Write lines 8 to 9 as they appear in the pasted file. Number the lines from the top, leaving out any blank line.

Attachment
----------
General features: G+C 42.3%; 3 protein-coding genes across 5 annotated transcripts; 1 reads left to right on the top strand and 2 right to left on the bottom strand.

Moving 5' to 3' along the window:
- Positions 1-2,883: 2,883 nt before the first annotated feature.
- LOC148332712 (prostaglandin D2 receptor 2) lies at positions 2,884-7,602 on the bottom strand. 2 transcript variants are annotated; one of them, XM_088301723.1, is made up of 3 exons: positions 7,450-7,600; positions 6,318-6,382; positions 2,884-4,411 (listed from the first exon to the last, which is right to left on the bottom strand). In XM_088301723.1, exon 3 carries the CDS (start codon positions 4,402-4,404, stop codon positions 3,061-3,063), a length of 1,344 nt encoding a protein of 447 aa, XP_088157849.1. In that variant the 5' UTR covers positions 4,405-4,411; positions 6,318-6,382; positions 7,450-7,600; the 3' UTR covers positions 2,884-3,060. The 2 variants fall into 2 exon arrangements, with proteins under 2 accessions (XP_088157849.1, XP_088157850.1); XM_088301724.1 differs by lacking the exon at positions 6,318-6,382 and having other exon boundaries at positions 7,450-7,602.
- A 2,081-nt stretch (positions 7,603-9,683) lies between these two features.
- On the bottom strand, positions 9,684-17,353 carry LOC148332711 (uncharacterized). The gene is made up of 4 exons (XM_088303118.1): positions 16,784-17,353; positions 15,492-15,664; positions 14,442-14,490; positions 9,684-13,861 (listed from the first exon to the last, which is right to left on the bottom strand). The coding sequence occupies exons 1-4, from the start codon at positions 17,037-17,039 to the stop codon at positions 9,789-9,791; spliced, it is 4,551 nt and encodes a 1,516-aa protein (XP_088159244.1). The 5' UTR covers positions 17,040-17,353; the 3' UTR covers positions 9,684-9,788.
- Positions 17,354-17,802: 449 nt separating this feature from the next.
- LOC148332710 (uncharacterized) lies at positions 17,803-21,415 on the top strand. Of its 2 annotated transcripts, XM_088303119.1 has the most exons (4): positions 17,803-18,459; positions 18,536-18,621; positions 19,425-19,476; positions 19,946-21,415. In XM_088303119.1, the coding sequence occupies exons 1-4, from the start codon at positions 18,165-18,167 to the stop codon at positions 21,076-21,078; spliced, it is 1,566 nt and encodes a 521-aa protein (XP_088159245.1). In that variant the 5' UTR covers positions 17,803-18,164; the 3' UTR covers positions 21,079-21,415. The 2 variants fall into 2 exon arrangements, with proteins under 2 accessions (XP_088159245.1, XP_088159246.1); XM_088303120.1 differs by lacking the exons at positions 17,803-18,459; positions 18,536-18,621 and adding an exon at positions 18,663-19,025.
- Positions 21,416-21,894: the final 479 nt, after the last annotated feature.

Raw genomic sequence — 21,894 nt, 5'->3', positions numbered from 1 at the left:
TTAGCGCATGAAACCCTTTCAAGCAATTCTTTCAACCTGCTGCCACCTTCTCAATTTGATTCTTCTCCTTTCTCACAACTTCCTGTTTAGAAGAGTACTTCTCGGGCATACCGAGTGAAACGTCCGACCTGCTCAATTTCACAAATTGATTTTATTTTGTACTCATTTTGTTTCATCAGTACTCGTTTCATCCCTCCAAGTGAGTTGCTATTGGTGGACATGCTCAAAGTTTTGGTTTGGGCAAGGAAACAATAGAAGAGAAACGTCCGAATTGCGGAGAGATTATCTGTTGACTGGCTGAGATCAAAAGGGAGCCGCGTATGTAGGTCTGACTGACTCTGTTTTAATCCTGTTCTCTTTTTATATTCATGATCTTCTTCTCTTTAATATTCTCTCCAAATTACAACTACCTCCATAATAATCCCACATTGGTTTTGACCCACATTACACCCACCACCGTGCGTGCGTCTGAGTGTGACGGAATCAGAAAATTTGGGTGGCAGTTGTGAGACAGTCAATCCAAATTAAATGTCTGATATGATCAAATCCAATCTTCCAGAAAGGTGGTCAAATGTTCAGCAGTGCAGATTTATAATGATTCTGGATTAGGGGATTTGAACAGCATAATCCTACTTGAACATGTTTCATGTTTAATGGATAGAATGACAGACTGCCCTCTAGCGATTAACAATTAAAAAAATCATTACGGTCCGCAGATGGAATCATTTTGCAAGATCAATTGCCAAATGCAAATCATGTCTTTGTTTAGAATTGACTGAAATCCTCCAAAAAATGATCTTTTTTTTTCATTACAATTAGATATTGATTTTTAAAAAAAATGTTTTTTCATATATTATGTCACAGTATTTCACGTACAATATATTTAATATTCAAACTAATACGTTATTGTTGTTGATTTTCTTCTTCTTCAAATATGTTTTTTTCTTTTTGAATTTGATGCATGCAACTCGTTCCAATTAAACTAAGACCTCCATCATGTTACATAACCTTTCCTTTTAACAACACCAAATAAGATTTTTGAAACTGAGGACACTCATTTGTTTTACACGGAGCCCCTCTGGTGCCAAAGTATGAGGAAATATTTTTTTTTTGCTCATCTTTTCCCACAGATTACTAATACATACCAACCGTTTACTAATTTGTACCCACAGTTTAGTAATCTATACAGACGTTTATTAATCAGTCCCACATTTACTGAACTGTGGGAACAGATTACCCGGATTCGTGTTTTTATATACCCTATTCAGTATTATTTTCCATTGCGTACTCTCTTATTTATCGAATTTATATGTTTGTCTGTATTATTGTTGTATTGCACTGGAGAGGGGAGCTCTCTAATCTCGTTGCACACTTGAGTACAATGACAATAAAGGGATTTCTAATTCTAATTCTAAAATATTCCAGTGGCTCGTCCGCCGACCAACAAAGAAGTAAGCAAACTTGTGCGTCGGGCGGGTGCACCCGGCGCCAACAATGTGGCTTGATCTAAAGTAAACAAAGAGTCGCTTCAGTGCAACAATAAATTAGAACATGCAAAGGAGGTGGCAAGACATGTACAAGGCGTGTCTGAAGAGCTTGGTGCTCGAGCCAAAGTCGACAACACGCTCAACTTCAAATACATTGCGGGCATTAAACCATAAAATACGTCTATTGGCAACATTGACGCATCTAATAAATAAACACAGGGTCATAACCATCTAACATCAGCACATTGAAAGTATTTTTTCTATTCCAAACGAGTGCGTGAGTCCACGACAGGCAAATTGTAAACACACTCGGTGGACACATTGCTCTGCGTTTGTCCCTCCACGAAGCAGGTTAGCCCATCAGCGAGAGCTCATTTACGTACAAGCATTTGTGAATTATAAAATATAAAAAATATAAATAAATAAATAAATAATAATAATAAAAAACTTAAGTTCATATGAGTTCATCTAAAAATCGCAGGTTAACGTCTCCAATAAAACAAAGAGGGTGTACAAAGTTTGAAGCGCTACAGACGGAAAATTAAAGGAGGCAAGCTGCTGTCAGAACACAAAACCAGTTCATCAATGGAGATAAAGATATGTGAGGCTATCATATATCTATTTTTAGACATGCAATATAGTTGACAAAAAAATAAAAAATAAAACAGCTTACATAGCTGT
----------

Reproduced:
- LOC148332710 (uncharacterized) lies at positions 17,803-21,415 on the top strand. Of its 2 annotated transcripts, XM_088303119.1 has the most exons (4): positions 17,803-18,459; positions 18,536-18,621; positions 19,425-19,476; positions 19,946-21,415. In XM_088303119.1, the coding sequence occupies exons 1-4, from the start codon at positions 18,165-18,167 to the stop codon at positions 21,076-21,078; spliced, it is 1,566 nt and encodes a 521-aa protein (XP_088159245.1). In that variant the 5' UTR covers positions 17,803-18,164; the 3' UTR covers positions 21,079-21,415. The 2 variants fall into 2 exon arrangements, with proteins under 2 accessions (XP_088159245.1, XP_088159246.1); XM_088303120.1 differs by lacking the exons at positions 17,803-18,459; positions 18,536-18,621 and adding an exon at positions 18,663-19,025.
- Positions 21,416-21,894: the final 479 nt, after the last annotated feature.